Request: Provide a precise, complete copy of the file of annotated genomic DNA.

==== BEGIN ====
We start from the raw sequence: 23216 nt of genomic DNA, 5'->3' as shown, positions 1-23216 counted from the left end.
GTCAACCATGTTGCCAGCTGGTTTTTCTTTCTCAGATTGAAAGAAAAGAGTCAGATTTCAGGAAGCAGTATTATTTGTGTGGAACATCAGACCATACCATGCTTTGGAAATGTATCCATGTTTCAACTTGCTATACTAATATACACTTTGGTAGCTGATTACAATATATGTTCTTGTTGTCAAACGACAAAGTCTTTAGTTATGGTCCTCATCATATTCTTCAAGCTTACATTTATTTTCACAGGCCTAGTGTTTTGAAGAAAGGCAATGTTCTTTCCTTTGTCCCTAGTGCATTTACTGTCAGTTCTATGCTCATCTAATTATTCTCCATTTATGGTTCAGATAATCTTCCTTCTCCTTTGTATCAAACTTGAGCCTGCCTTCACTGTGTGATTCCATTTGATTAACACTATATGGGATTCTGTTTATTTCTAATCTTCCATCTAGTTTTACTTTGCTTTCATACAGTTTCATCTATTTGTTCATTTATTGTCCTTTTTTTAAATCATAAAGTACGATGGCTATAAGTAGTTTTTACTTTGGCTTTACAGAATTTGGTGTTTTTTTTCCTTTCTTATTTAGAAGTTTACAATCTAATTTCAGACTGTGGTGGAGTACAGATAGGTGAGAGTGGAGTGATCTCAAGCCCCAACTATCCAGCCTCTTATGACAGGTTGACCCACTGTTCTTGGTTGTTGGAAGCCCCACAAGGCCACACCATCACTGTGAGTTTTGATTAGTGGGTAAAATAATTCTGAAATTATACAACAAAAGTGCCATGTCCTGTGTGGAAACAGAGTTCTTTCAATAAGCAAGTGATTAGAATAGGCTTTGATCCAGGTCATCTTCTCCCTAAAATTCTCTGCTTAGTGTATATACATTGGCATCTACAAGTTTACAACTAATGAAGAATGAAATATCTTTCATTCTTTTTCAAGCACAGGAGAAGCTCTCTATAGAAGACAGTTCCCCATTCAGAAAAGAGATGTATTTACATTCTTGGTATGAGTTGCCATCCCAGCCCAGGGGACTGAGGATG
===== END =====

We start from the raw sequence: 23216 nt of genomic DNA, 5'->3' as shown, positions 1-23216 counted from the left end.
GTCAACCATGTTGCCAGCTGGTTTTTCTTTCTCAGATTGAAAGAAAAGAGTCAGATTTCAGGAAGCAGTATTATTTGTGTGGAACATCAGACCATACCATGCTTTGGAAATGTATCCATGTTTCAACTTGCTATACTAATATACACTTTGGTAGCTGATTACAATATATGTTCTTGTTGTCAAACGACAAAGTCTTTAGTTATGGTCCTCATCATATTCTTCAAGCTTACATTTATTTTCACAGGCCTAGTGTTTTGAAGAAAGGCAATGTTCTTTCCTTTGTCCCTAGTGCATTTACTGTCAGTTCTATGCTCATCTAATTATTCTCCATTTATGGTTCAGATAATCTTCCTTCTCCTTTGTATCAAACTTGAGCCTGCCTTCACTGTGTGATTCCATTTGATTAACACTATATGGGATTCTGTTTATTTCTAATCTTCCATCTAGTTTTACTTTGCTTTCATACAGTTTCATCTATTTGTTCATTTATTGTCCTTTTTTTAAATCATAAAGTACGATGGCTATAAGTAGTTTTTACTTTGGCTTTACAGAATTTGGTGTTTTTTTTCCTTTCTTATTTAGAAGTTTACAATCTAATTTCAGACTGTGGTGGAGTACAGATAGGTGAGAGTGGAGTGATCTCAAGCCCCAACTATCCAGCCTCTTATGACAGGTTGACCCACTGTTCTTGGTTGTTGGAAGCCCCACAAGGCCACACCATCACTGTGAGTTTTGATTAGTGGGTAAAATAATTCTGAAATTATACAACAAAAGTGCCATGTCCTGTGTGGAAACAGAGTTCTTTCAATAAGCAAGTGATTAGAATAGGCTTTGATCCAGGTCATCTTCTCCCTAAAATTCTCTGCTTAGTGTATATACATTGGCATCTACAAGTTTACAACTAATGAAGAATGAAATATCTTTCATTCTTTTTCAAGCACAGGAGAAGCTCTCTATAGAAGACAGTTCCCCATTCAGAAAAGAGATGTATTTACATTCTTGGTATGAGTTGCCATCCCAGCCCAGGGGACTGAGGATG